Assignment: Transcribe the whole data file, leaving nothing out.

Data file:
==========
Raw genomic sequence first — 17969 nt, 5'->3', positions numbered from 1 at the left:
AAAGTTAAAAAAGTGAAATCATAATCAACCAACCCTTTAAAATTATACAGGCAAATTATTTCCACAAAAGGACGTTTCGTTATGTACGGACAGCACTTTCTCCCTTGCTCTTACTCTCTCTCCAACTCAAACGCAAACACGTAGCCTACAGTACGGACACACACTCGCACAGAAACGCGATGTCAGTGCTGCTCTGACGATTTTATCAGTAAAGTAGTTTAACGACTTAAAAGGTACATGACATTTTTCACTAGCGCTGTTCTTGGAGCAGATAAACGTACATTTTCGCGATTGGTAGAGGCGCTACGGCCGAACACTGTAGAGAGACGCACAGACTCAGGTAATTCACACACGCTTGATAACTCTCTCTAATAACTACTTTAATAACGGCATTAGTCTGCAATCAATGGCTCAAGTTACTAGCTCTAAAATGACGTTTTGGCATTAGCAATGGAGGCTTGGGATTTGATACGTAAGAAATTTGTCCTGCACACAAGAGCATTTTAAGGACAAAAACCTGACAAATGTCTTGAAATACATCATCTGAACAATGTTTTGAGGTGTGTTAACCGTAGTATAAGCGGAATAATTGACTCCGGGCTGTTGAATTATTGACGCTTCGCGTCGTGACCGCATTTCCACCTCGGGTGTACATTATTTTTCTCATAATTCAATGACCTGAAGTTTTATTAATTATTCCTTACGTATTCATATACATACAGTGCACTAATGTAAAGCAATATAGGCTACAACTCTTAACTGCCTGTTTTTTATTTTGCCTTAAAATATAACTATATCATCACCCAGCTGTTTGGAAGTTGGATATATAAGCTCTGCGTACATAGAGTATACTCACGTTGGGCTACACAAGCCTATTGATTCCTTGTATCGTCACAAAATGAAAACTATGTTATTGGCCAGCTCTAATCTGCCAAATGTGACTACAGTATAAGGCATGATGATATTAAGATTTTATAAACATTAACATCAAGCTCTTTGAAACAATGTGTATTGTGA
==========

Raw genomic sequence first — 17969 nt, 5'->3', positions numbered from 1 at the left:
AAAGTTAAAAAAGTGAAATCATAATCAACCAACCCTTTAAAATTATACAGGCAAATTATTTCCACAAAAGGACGTTTCGTTATGTACGGACAGCACTTTCTCCCTTGCTCTTACTCTCTCTCCAACTCAAACGCAAACACGTAGCCTACAGTACGGACACACACTCGCACAGAAACGCGATGTCAGTGCTGCTCTGACGATTTTATCAGTAAAGTAGTTTAACGACTTAAAAGGTACATGACATTTTTCACTAGCGCTGTTCTTGGAGCAGATAAACGTACATTTTCGCGATTGGTAGAGGCGCTACGGCCGAACACTGTAGAGAGACGCACAGACTCAGGTAATTCACACACGCTTGATAACTCTCTCTAATAACTACTTTAATAACGGCATTAGTCTGCAATCAATGGCTCAAGTTACTAGCTCTAAAATGACGTTTTGGCATTAGCAATGGAGGCTTGGGATTTGATACGTAAGAAATTTGTCCTGCACACAAGAGCATTTTAAGGACAAAAACCTGACAAATGTCTTGAAATACATCATCTGAACAATGTTTTGAGGTGTGTTAACCGTAGTATAAGCGGAATAATTGACTCCGGGCTGTTGAATTATTGACGCTTCGCGTCGTGACCGCATTTCCACCTCGGGTGTACATTATTTTTCTCATAATTCAATGACCTGAAGTTTTATTAATTATTCCTTACGTATTCATATACATACAGTGCACTAATGTAAAGCAATATAGGCTACAACTCTTAACTGCCTGTTTTTTATTTTGCCTTAAAATATAACTATATCATCACCCAGCTGTTTGGAAGTTGGATATATAAGCTCTGCGTACATAGAGTATACTCACGTTGGGCTACACAAGCCTATTGATTCCTTGTATCGTCACAAAATGAAAACTATGTTATTGGCCAGCTCTAATCTGCCAAATGTGACTACAGTATAAGGCATGATGATATTAAGATTTTATAAACATTAACATCAAGCTCTTTGAAACAATGTGTATTGTGA